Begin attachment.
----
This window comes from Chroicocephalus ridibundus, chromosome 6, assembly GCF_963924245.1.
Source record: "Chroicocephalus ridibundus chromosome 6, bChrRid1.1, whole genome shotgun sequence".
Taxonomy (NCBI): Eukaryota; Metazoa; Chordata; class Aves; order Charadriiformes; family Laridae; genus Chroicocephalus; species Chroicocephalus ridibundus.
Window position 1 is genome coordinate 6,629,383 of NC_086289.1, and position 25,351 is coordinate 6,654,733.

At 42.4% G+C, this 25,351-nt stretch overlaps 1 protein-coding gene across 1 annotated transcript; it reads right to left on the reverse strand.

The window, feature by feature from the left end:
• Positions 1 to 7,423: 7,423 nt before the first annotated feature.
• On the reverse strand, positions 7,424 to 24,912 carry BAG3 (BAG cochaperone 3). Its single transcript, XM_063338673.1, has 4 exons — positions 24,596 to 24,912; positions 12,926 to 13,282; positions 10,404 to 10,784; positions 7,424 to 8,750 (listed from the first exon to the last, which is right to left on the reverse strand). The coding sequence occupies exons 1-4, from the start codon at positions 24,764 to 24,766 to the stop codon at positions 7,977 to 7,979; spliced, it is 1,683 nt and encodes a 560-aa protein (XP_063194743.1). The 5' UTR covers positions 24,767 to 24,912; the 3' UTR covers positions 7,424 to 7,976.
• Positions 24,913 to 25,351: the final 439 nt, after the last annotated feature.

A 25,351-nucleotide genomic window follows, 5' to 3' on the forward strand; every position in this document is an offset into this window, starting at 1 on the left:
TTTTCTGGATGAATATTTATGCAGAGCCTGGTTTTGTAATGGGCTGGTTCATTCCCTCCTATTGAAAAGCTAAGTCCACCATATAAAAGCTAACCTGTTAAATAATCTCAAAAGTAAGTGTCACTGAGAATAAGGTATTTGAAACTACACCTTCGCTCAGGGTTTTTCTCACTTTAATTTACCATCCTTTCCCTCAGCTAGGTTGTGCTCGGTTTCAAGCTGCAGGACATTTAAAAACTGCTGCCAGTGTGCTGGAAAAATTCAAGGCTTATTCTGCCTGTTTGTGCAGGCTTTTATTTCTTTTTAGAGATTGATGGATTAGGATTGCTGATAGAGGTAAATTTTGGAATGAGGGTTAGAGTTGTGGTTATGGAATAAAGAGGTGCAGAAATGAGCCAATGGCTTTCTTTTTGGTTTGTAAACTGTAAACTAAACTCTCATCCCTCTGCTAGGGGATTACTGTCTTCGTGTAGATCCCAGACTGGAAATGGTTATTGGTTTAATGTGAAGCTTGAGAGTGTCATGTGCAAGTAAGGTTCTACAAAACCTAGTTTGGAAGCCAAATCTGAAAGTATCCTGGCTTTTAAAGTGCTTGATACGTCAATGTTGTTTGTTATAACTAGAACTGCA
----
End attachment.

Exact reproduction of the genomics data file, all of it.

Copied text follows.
This window comes from Chroicocephalus ridibundus, chromosome 6, assembly GCF_963924245.1.
Source record: "Chroicocephalus ridibundus chromosome 6, bChrRid1.1, whole genome shotgun sequence".
Taxonomy (NCBI): Eukaryota; Metazoa; Chordata; class Aves; order Charadriiformes; family Laridae; genus Chroicocephalus; species Chroicocephalus ridibundus.
Window position 1 is genome coordinate 6,629,383 of NC_086289.1, and position 25,351 is coordinate 6,654,733.

At 42.4% G+C, this 25,351-nt stretch overlaps 1 protein-coding gene across 1 annotated transcript; it reads right to left on the reverse strand.

The window, feature by feature from the left end:
• Positions 1 to 7,423: 7,423 nt before the first annotated feature.
• On the reverse strand, positions 7,424 to 24,912 carry BAG3 (BAG cochaperone 3). Its single transcript, XM_063338673.1, has 4 exons — positions 24,596 to 24,912; positions 12,926 to 13,282; positions 10,404 to 10,784; positions 7,424 to 8,750 (listed from the first exon to the last, which is right to left on the reverse strand). The coding sequence occupies exons 1-4, from the start codon at positions 24,764 to 24,766 to the stop codon at positions 7,977 to 7,979; spliced, it is 1,683 nt and encodes a 560-aa protein (XP_063194743.1). The 5' UTR covers positions 24,767 to 24,912; the 3' UTR covers positions 7,424 to 7,976.
• Positions 24,913 to 25,351: the final 439 nt, after the last annotated feature.

A 25,351-nucleotide genomic window follows, 5' to 3' on the forward strand; every position in this document is an offset into this window, starting at 1 on the left:
TTTTCTGGATGAATATTTATGCAGAGCCTGGTTTTGTAATGGGCTGGTTCATTCCCTCCTATTGAAAAGCTAAGTCCACCATATAAAAGCTAACCTGTTAAATAATCTCAAAAGTAAGTGTCACTGAGAATAAGGTATTTGAAACTACACCTTCGCTCAGGGTTTTTCTCACTTTAATTTACCATCCTTTCCCTCAGCTAGGTTGTGCTCGGTTTCAAGCTGCAGGACATTTAAAAACTGCTGCCAGTGTGCTGGAAAAATTCAAGGCTTATTCTGCCTGTTTGTGCAGGCTTTTATTTCTTTTTAGAGATTGATGGATTAGGATTGCTGATAGAGGTAAATTTTGGAATGAGGGTTAGAGTTGTGGTTATGGAATAAAGAGGTGCAGAAATGAGCCAATGGCTTTCTTTTTGGTTTGTAAACTGTAAACTAAACTCTCATCCCTCTGCTAGGGGATTACTGTCTTCGTGTAGATCCCAGACTGGAAATGGTTATTGGTTTAATGTGAAGCTTGAGAGTGTCATGTGCAAGTAAGGTTCTACAAAACCTAGTTTGGAAGCCAAATCTGAAAGTATCCTGGCTTTTAAAGTGCTTGATACGTCAATGTTGTTTGTTATAACTAGAACTGCA